Friday, September 17, 2010

Vocabulary Cartoons

SAT vocabulary is somewhere on the to-do list of every homeschool parent.  New Monic Books has come up with a product to help you cross that item off you list.

Vocabulary Cartoons, SAT Word Power ($12.95 ISBN 9780965242233) is the book I looked at for this review.  It is a 300+ page book of vocabulary fun. Fun?  Yes, fun!

The book is divided into 29 sections.  Each section has 10 words in it, for a total of 290 words.  The 290 words are introduced in alphabetical order which makes looking up a word very easy.  And after every 10 words there is a review page with matching and fill-in-the-blank questions to see what you remember.

Each word gets one page and on that page is
- the word
- the pronunciation
- the part of speech
- the definition

Okay, sounds like a regular old vocabulary book at this point.  But then there is the
- the Link
- the cartoon
- the caption
- the examples

Here is one of the pictures in the book.
The caption for this cartoon is "There is a DEARTH of EARTH in the middle of the ocean."

The Link for this word is earth.  So when I think of dearth, I should think of earth, and this picture or phrase should pop up into my head.

I like this book because the mnemonic devices are sound.  When I was in the 4th grade my teacher used a mnemonic book to teach us the presidents.  I remember Washington was a person washing a ton weight.  And that's it. I cannot recall any of the other pictures and I didn't really learn that list of presidents (other than to regurgitate it for the test) until I taught my kids the list to the tune of "Ten Little Indians"  But, I digress.  The point is, that picture did not tie into the subject matter at all.  But in this book, it does.  There really is a dearth of earth in the middle of the ocean.  Fossils really are docile. A broken down truck would make someone truculent.  But I really doubt Washington ever washed a ton weight.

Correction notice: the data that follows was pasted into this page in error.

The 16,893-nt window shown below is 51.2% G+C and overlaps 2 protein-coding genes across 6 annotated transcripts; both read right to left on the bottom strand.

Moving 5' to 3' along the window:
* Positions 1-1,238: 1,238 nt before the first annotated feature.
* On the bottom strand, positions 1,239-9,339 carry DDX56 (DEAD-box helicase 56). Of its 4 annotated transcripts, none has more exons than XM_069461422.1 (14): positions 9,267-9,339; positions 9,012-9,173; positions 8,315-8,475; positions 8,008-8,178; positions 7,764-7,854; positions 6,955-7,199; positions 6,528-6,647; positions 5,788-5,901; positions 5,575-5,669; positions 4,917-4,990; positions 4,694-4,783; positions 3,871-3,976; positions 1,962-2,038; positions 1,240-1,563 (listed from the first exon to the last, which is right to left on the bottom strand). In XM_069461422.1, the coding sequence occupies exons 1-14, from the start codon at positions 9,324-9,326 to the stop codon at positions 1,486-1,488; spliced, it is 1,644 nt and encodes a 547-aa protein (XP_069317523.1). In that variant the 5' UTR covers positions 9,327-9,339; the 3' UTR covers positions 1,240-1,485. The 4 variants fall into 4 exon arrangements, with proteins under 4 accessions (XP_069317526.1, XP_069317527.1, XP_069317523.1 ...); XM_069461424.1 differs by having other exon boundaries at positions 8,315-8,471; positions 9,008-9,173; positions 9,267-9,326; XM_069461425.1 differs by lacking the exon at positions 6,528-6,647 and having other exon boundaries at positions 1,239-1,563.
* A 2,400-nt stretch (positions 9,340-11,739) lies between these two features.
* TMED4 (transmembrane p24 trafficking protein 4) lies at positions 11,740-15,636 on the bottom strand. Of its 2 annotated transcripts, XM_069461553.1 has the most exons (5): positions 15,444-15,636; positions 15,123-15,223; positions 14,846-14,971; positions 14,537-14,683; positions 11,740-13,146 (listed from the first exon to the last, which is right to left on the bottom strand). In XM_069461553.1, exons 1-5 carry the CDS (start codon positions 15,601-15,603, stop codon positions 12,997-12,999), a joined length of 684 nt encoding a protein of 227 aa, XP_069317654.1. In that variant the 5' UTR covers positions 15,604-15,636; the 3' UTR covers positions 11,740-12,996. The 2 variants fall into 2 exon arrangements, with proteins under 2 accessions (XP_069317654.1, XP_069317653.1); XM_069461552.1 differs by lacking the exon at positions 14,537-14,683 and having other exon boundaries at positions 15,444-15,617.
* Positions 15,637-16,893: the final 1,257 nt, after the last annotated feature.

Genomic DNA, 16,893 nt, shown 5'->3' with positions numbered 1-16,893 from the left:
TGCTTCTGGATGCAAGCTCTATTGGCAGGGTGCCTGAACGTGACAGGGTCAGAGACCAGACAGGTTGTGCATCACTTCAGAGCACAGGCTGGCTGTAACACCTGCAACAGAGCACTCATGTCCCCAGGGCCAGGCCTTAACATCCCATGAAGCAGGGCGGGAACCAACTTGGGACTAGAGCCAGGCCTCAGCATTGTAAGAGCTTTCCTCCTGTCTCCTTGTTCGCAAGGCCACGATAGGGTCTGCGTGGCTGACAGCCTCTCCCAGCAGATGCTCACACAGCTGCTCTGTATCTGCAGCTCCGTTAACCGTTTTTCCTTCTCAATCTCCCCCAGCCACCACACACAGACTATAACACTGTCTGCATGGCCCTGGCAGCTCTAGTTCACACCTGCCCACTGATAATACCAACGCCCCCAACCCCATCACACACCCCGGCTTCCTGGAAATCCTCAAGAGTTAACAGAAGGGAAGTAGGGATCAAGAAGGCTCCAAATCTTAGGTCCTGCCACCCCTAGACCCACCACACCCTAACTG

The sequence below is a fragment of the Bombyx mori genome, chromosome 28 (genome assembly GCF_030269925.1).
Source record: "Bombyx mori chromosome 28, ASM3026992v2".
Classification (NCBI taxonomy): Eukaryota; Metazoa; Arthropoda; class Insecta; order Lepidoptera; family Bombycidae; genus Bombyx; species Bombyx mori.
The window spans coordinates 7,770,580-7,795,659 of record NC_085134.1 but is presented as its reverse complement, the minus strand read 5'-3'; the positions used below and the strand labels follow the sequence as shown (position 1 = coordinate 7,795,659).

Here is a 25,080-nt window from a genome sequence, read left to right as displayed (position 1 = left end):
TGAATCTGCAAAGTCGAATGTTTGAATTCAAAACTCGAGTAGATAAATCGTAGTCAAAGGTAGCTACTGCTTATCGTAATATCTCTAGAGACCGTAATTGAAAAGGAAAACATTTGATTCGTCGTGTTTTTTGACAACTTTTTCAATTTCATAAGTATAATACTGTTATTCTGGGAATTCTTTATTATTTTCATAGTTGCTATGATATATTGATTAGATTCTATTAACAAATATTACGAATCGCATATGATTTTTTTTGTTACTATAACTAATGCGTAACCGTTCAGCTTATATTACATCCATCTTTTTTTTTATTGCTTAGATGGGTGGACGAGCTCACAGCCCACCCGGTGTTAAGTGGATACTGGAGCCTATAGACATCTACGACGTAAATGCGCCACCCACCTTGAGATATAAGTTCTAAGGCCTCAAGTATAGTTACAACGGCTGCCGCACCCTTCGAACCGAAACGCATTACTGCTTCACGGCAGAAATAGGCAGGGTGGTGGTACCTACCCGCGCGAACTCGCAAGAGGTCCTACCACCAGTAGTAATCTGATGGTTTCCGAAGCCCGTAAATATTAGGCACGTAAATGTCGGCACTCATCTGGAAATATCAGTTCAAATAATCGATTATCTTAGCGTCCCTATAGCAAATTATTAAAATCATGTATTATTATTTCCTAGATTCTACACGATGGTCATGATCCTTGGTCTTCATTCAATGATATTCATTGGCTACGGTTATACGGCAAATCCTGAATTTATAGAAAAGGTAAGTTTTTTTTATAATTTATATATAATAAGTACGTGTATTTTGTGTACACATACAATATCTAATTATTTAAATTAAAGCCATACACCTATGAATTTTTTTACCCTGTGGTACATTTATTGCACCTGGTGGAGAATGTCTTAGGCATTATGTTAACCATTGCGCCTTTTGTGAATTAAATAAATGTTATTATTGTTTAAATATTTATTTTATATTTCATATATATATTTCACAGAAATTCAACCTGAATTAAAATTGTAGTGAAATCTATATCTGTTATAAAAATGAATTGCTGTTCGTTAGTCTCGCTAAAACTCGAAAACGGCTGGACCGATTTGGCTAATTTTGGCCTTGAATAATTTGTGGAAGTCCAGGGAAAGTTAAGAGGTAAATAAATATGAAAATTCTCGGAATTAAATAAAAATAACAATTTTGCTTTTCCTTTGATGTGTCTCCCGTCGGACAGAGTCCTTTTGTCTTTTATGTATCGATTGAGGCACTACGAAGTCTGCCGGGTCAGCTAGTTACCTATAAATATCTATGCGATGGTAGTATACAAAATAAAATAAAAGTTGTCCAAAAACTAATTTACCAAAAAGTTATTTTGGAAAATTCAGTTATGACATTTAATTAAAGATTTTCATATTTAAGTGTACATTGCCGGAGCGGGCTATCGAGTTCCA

But as you know, it doesn't just matter that Mom likes a product.  So the book went to Flower, 10, first.  She read the first ten words before bed, and the next afternoon out of the blue I quizzed her using the review page.  She not only remembered the words/definitions, but she could describe each picture and its caption.  I know those words belong to her now.

Dragonette, 13, got the book next.  She has a huge vocabulary, but there were plenty of words she did not know.  And some of the words that she did know had alternate definitions listed in the book that she did not know (fleece = to swindle).  I sent her to try things out.

In typical Dragonette fashion, she sat down and read the book in one evening.  This was perhaps not the best use of this book. :o)  She retained only few words (although she stated she was busy plugging those few new words into her writings).  So I sent her back to read one section a day.  The results for this surprised me.  She could easily recall the definitions and describe the pictures, but she struggled with the Link word and the caption of the picture.  I guess this is a good example of how different learners use this book.

At our house, we have a nice mix of visual and auditory learners and many products do not work well for all of us.  This book does! There are so many things to latch on for each word, a person's brain can choose which device works best for each word.

About the only con I can come with for this book, is that it is not a full vocabulary program.  If you need a lot of review for words, you would need to add in extra practice.

New Monic Books also sells Vocabulary Cartoons, Elementary Edition and Vocabulary Cartoons II, SAT Word Power.  I am looking forward using these too.

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